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Photography Anders Edström

Anders Edström’s new photo book captures slow moments in our rapid world

From paint puddles to melting ice

Since Anders Edström's accidental ascent into the fashion industry, fuelled by his collaboration with Maison Margiela, he has been applauded for his naturalistic approach and resulting uncontrived photographs. His latest volume of work, while a change of direction subject-wise, is no exception.

Published by Antenne Books, Loops focuses on the simple sights we consume day-to-day but don’t always pay attention to. “The fashion images I take are different because they are assignments,” Edström explains. “The pictures in Loops are taken for no real reason.” Instead of capturing the extravagance of couture, he hones in on life’s simplicities to capture moments when the light and the moment synthesise: melting ice, autumn turning to winter, puddles drying.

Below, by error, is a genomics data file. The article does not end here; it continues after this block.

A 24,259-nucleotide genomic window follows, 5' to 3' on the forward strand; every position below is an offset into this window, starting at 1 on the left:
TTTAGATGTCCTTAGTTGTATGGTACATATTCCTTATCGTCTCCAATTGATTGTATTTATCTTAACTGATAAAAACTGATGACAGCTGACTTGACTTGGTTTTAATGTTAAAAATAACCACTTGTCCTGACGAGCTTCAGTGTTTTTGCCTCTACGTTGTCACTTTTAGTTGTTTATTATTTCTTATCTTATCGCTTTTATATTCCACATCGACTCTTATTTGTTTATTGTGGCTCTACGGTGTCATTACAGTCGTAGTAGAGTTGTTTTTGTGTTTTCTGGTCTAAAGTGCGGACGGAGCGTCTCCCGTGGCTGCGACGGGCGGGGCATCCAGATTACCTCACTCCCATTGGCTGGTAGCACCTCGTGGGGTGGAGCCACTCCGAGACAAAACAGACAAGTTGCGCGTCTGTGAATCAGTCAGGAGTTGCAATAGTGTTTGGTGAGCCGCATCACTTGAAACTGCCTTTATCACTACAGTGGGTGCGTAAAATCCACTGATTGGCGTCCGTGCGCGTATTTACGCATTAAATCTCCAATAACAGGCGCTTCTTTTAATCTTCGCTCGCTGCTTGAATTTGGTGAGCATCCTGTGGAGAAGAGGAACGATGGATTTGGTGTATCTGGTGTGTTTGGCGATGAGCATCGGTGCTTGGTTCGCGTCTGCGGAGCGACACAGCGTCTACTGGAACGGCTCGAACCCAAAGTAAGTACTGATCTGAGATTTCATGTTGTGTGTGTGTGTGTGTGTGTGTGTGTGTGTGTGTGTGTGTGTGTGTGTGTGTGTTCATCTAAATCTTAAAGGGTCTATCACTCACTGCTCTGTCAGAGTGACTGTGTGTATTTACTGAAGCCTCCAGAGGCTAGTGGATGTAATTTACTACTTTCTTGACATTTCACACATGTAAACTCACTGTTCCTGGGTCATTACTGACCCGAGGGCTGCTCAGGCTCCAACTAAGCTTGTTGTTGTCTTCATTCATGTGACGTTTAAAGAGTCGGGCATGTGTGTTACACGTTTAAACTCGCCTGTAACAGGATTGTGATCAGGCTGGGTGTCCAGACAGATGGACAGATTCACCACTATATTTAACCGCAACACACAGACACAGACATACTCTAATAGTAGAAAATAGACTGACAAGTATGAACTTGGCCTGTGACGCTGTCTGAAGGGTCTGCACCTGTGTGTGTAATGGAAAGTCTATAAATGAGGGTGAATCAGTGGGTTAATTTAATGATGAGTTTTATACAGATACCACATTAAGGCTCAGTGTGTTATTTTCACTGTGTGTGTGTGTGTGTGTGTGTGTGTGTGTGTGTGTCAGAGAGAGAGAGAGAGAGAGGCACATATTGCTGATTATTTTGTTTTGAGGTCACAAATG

Edström credits light with a large part of the success of his photographs – it is often what makes the slow moments in life worth documenting. But his work is better read as a whole, rather than in separate parts. “Many pictures I take because I think they might work as transitions between images in a sequence,” Edström says. “The sequence is more important to me than the individual picture.”

As art critic Jeff Rian, who worked with Edström at Purple magazine, says of the photographer, “His photographs were never flashy, graphic, geometric, sexy, or shocking. Yet he was always able to capture the essence or singularity of things in themselves.” He continues, “I’ve often felt he focused as much on the atmosphere of light as the phenomena caught in his lens. The best photographers do that.”

An exhibition of Edström's work, Spreads, will run at Stockholm's Fullersta Gård from February 16 – March 31. Loops is available via Artenne Books' website